Coolidge didn’t actually say that first part.  What he said was this,

There does not seem to be cause for alarm in the dual relationship of the press to the public, whereby it is on one side a purveyor of information and opinion and on the other side a purely business enterprise. Rather, it is probably that a press which maintains an intimate touch with the business currents of the nation, is likely to be more reliable than it would be if it were a stranger to these influences. After all, the chief business of the American people is business. They are profoundly concerned with producing, buying, selling, investing and prospering in the world. I am strongly of opinion that the great majority of people will always find these are moving impulses of our life.


This evening I was wondering how many people in America have never met, don’t know,  a person who owns a business.   If you know people who have created a business, then you know how much of that person went into the creation, not just how much money, but how much thought,  how much hope, how much time,  how much effort, how much of a life (or more usually lives) goes into making a business happen.   People of an entrepreneurial frame of mind can be varied in their politics and attitude towards government, and yet what they have in common is that they all understand business as a creative and productive act.  To be successful, their lives are tied up in what they do in a way that some employees understand, but no employee must understand.  I suppose some business owners are merely investors in a business, but for that business to thrive, someone not only has invested money, but is personally invested.  That’s just how it works.

Of course, I am thinking about this in relation to the president’s unfortunate remarks this week about business owners.  I was reading Kim Strassel’s “Four Little Words” and like everyone else have been reading about or hearing about those words all week long.  Then, I was reading about the rioting in Anaheim, California, protesting police shootings, but destroying businesses in the process.  I am also thinking about the political attacks on Chick-Fil-A over the principles of its owner.  In all cases, what I find shocking is a callous disregard, a lack of sympathy from the president and the press, for the efforts of people who create businesses.

Which lead me to thinking about what Coolidge said and I had forgotten the part, “it is probably that a press which maintains an intimate touch with the business currents of the nation, is likely to be more reliable than it would be if it were a stranger to these influences.”  Do people in the press maintain an intimate touch with the business currents of the nation?  If so, how do they seem so out of sympathy with business?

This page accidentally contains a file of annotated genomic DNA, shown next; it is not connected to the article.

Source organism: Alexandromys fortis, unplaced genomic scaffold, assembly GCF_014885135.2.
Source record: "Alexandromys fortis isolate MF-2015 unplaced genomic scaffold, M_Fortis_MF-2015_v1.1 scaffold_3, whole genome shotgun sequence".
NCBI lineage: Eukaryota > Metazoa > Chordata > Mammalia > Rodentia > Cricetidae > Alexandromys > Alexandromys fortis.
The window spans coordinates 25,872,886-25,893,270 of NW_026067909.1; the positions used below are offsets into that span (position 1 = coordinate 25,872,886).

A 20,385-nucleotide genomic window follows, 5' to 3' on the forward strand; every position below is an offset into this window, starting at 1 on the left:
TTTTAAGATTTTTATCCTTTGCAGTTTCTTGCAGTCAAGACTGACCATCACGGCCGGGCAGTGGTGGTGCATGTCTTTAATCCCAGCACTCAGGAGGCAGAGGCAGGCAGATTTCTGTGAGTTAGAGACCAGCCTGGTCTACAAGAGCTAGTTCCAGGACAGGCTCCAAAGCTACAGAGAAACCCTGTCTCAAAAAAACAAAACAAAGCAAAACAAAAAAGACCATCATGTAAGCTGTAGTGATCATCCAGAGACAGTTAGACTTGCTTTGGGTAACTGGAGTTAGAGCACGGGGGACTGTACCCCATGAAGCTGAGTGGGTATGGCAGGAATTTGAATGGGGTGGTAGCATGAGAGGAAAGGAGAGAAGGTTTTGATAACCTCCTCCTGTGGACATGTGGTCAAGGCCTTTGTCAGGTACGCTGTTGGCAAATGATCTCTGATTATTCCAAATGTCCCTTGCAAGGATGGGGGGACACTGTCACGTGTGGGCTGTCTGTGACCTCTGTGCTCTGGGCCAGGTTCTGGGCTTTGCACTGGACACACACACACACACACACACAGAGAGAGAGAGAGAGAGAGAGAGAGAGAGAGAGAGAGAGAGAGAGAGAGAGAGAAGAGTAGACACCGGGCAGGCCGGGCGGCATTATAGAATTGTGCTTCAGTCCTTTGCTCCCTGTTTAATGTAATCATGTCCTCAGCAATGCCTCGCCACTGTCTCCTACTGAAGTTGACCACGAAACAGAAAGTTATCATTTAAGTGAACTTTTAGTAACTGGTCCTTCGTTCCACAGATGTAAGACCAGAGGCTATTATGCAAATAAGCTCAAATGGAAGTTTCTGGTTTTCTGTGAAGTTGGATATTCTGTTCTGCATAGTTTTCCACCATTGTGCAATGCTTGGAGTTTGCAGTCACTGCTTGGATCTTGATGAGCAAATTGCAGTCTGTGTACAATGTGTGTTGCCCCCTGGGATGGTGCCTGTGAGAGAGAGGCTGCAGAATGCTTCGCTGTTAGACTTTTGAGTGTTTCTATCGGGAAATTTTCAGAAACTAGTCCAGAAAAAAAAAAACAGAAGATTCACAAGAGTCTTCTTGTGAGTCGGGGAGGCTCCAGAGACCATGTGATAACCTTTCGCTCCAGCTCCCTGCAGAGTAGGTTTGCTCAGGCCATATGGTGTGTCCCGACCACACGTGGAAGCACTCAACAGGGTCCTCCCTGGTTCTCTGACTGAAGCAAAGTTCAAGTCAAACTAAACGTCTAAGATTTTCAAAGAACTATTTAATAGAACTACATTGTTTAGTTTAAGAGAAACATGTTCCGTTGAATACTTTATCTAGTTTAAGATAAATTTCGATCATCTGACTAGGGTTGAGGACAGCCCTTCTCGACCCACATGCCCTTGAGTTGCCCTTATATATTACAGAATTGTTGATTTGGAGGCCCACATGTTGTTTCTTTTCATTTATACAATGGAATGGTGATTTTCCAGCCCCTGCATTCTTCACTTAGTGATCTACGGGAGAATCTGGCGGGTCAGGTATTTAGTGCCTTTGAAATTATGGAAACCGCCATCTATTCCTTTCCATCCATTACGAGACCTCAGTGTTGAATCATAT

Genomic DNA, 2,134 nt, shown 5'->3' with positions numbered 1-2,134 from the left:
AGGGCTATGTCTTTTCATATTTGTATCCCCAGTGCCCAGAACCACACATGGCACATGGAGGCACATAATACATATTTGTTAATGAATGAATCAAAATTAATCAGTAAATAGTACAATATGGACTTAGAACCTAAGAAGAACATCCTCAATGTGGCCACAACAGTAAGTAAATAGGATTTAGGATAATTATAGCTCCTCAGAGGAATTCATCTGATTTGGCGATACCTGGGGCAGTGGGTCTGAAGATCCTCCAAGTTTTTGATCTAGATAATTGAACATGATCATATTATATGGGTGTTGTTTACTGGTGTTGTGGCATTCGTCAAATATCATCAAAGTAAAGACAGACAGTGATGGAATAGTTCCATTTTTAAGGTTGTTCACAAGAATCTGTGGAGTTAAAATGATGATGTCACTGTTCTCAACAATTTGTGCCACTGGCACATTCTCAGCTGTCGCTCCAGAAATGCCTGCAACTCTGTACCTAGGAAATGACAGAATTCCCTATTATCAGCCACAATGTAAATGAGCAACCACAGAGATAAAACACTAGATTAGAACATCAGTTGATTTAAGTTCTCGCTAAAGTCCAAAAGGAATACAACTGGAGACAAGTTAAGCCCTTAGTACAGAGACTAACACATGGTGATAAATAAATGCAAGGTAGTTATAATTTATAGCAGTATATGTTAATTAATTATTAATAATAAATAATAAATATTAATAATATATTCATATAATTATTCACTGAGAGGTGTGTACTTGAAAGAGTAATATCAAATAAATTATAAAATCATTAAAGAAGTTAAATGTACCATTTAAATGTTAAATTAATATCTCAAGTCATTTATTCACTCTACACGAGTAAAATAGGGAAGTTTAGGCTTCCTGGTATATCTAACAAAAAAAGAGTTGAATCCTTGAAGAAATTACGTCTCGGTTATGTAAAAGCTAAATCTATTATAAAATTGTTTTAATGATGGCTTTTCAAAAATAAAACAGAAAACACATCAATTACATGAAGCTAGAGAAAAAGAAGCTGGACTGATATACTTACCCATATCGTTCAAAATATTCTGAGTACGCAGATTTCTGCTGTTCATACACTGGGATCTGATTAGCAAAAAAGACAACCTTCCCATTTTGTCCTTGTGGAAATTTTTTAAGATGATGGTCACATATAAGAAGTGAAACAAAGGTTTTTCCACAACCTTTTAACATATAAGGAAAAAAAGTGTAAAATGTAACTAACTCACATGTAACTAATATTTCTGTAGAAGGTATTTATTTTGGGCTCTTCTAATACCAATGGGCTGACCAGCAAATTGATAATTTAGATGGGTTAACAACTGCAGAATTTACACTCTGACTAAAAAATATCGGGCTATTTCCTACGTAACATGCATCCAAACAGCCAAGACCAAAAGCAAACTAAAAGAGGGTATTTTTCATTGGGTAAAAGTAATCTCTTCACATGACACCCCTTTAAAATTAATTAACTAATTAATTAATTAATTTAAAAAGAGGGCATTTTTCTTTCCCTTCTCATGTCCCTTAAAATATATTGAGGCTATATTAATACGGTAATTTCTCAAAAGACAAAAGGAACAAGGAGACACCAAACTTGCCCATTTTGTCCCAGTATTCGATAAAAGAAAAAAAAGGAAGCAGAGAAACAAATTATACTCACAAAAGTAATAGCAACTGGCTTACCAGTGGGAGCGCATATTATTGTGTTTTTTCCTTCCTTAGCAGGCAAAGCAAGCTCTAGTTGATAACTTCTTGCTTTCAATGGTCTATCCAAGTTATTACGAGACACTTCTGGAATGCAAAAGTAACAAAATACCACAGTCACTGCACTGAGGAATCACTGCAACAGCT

I am married to a small businessman who specializes in financial planning for small businesses.  Through him and through living in a small town that has grown into a city, I could not count the number of people I know who have businesses, mostly small, but some that have become large.  I’ve watched businesses grow and watched as others failed.   I’ve seen businesses passed on to children or sold to larger businesses.  I know young people who are just starting computer-related businesses and men who have been running their business for over over forty years, having started when they were young.  There are all sorts of circumstances and every business is different, because the people involved in the businesses are different.  What they do have in common is “producing, buying, selling, investing and prospering in the world.”

They are not simply concerned with prospering, although they are happiest when they do.  As Coolidge also said, “the great majority of people will always find these are moving impulses of our life.”  I hope that is true, but it seems to less true than it was when I read the news.  Yet it must be mostly true because of the disgust of so many Americans over the president saying, “You didn’t build that”.  Perhaps it is still the case that the chief business of the American people is business.

As Strassel notes, the president and the press are doing their best to control the obvious damage of those words.  They say the words were taken out of context.  I don’t know about you, but I have subsequently heard the context of those words and the context is just as damning to anyone whose first concern is business and not government.  If the president doesn’t know that, if his supporters don’t know that and if the press doesn’t know that, maybe that is because they do not know many people who have created and maintained businesses. They lack sympathy.

Call it pro-market populism, call it anything you like, but there are still an awful lot of people in America whose chief business is business or who would like their chief business to be business, especially if it includes producing, buying, selling, investing and prospering.  They all have cause to be concerned about the political climate in re business.  However, they might not notice; they are busy running their businesses.

 

Articles by Kate Pitrone

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